Comcast Partners: Time Warner Deal To Create Industry 'Powerhouse'

Partners Thursday said Comcast's proposed $45.2 billion acquisition of fellow cable provider Time Warner Cable would create a new channel "powerhouse" with impressive telecom and cloud assets and a combined, more robust offering for IT solution providers.

The deal, according to partners, also has the potential to reshape the competitive landscape, creating an $87 billion industry giant with more financial muscle and a broader geographic footprint to compete against rivals including $129 billion AT&T and $120 billion Verizon.

"We think it's a really good move by Comcast," said Andrew Pryfogle, senior vice president of cloud transformation at Intelisys, a Petaluma, Calif.-based Comcast and Time Warner master agent. "Both Comcast and Time Warner Cable have demonstrated a very strong commitment to the channel over the past few years, and we have seen explosive growth with both those companies and continue to forecast that moving forward."

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Comcast's acquisition of Time Warner, expected to close by the end of 2014, would combine the U.S.' two largest cable providers and bring Comcast's subscriber base to 30 million users. It's a deal that's likely to be scrutinized by federal regulators, but Comcast has already said it's willing to divest 3 million Time Warner subscribers to help overcome any regulatory hurdles and keep its market share below 30 percent.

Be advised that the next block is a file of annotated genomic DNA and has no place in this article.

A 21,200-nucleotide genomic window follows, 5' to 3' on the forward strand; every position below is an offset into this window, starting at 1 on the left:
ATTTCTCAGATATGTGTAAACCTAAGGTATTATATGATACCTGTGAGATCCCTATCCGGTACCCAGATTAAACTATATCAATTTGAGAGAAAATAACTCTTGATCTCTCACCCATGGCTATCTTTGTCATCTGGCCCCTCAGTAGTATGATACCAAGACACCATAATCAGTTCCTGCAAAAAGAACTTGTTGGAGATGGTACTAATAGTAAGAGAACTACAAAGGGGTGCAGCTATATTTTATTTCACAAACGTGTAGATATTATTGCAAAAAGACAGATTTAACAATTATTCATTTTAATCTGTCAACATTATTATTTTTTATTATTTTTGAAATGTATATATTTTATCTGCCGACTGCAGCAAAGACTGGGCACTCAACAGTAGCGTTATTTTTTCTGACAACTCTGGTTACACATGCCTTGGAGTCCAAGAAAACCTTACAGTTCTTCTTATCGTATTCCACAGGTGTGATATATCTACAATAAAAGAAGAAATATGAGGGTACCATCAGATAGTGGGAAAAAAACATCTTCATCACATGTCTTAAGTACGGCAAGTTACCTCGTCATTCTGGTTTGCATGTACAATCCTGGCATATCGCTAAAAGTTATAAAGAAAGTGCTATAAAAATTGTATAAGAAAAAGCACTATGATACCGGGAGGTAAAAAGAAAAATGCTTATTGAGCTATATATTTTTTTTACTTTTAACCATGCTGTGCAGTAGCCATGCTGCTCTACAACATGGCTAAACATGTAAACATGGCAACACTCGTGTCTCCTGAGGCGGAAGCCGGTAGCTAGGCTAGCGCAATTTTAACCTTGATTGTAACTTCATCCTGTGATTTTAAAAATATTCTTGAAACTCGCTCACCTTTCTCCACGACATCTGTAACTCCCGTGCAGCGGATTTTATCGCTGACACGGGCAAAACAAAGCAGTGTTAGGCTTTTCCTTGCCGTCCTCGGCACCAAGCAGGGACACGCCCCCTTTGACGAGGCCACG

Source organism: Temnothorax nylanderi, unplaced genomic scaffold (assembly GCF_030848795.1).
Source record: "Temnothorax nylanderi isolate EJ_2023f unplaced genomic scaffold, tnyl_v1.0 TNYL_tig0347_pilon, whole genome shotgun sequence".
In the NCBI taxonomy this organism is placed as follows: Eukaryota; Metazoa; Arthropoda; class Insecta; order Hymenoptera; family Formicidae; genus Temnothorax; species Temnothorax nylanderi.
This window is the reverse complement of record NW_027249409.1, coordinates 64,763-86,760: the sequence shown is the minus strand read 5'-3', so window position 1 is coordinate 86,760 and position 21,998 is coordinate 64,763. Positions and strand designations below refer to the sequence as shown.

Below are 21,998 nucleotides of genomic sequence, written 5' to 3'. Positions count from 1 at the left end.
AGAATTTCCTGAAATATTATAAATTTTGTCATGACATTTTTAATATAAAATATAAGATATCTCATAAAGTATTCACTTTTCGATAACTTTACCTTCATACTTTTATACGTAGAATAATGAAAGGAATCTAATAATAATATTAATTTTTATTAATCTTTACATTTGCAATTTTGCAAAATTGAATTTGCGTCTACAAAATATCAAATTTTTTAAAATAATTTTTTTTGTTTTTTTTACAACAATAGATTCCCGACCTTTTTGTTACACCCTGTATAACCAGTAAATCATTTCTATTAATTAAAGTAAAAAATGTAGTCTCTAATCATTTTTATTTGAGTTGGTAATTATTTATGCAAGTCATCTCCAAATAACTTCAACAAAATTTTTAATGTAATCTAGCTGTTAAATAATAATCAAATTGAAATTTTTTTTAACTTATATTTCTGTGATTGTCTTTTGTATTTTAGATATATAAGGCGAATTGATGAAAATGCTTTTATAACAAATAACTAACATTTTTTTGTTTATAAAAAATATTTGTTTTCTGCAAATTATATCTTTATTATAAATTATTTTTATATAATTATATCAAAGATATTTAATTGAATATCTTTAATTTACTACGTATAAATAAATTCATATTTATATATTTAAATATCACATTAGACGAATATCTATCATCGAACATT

If approved, the merger would also come as the traditional IT and telecom channels continue to converge and solution providers face more pressure than ever to embrace cloud services and the recurring revenue model. Pryfogle said 56 percent of the new partners Intelisys signed on last year -- or 246 of them -- were VARs.

Meanwhile, both Comcast and Time Warner have earned a reputation in the channel as telco companies committed to helping IT solution providers embrace the cloud computing and carrier services markets. Both companies, in fact, earned a 2013 CRN Channel Champions award for their Business Class services programs.

Pryfogle said that one of the biggest advantages afforded to Comcast partners through the deal would be access to Time Warner's robust cloud portfolio, which grew significantly through the company's $230 million acquisition of cloud hosting provider NaviSite in 2011.

"[Time Warner] is really, in our portfolio, a leader in cloud infrastructure," Pryfogle said. "It's a really bold move by Comcast as not just an expansion of their cable or fiber footprint -- although that's great, too -- but it's also a really strong move into the cloud."

Pryfogle said Comcast is Intelisys' fastest-growing supplier partner, and that Intelisys recently hit a $2 million milestone in monthly recurring revenue with its Comcast sales.

Ken Mercer, vice president at Telecom Brokerage Inc. (TBI), a Chicago-based master agent, also said Comcast is his company's fastest-growing supplier partner.

"Comcast has just been a huge supporter of the channel and has been the fastest growing carrier we've ever brought on board," Mercer said. "So if [Comcast and Time Warner] get together, it would be a powerhouse, and it would be wonderful for us. We have very high volume with both of them."

CRN reached out to Craig Schlagbaum, vice president of Indirect Channels at Comcast Business, and Brian Snortheim, director of indirect channel marketing at Time Warner Cable, but both declined to comment for this story.

NEXT: Comcast Deal To Shake Up Competitive Landscape